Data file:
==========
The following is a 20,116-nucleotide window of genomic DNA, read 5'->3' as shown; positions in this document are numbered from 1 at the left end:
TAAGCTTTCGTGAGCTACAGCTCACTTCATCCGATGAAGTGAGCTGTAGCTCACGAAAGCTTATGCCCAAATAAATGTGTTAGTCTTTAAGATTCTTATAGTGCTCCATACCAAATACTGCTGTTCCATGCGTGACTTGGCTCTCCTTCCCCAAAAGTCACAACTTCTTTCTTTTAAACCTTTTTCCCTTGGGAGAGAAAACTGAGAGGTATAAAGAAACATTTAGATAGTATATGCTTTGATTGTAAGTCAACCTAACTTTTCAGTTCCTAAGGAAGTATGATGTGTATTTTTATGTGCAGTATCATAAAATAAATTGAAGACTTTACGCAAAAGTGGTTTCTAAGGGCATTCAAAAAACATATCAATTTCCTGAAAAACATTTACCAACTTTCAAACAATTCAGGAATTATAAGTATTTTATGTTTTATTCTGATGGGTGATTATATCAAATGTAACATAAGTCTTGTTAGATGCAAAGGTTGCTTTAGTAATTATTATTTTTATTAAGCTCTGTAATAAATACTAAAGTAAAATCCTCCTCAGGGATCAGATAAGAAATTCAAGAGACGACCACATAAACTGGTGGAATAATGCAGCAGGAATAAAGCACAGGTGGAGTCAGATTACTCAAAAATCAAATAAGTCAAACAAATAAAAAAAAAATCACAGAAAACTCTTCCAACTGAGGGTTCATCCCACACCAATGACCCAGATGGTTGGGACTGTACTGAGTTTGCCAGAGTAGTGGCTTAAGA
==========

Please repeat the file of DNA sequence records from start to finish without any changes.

The following is a 20,116-nucleotide window of genomic DNA, read 5'->3' as shown; positions in this document are numbered from 1 at the left end:
TAAGCTTTCGTGAGCTACAGCTCACTTCATCCGATGAAGTGAGCTGTAGCTCACGAAAGCTTATGCCCAAATAAATGTGTTAGTCTTTAAGATTCTTATAGTGCTCCATACCAAATACTGCTGTTCCATGCGTGACTTGGCTCTCCTTCCCCAAAAGTCACAACTTCTTTCTTTTAAACCTTTTTCCCTTGGGAGAGAAAACTGAGAGGTATAAAGAAACATTTAGATAGTATATGCTTTGATTGTAAGTCAACCTAACTTTTCAGTTCCTAAGGAAGTATGATGTGTATTTTTATGTGCAGTATCATAAAATAAATTGAAGACTTTACGCAAAAGTGGTTTCTAAGGGCATTCAAAAAACATATCAATTTCCTGAAAAACATTTACCAACTTTCAAACAATTCAGGAATTATAAGTATTTTATGTTTTATTCTGATGGGTGATTATATCAAATGTAACATAAGTCTTGTTAGATGCAAAGGTTGCTTTAGTAATTATTATTTTTATTAAGCTCTGTAATAAATACTAAAGTAAAATCCTCCTCAGGGATCAGATAAGAAATTCAAGAGACGACCACATAAACTGGTGGAATAATGCAGCAGGAATAAAGCACAGGTGGAGTCAGATTACTCAAAAATCAAATAAGTCAAACAAATAAAAAAAAAATCACAGAAAACTCTTCCAACTGAGGGTTCATCCCACACCAATGACCCAGATGGTTGGGACTGTACTGAGTTTGCCAGAGTAGTGGCTTAAGA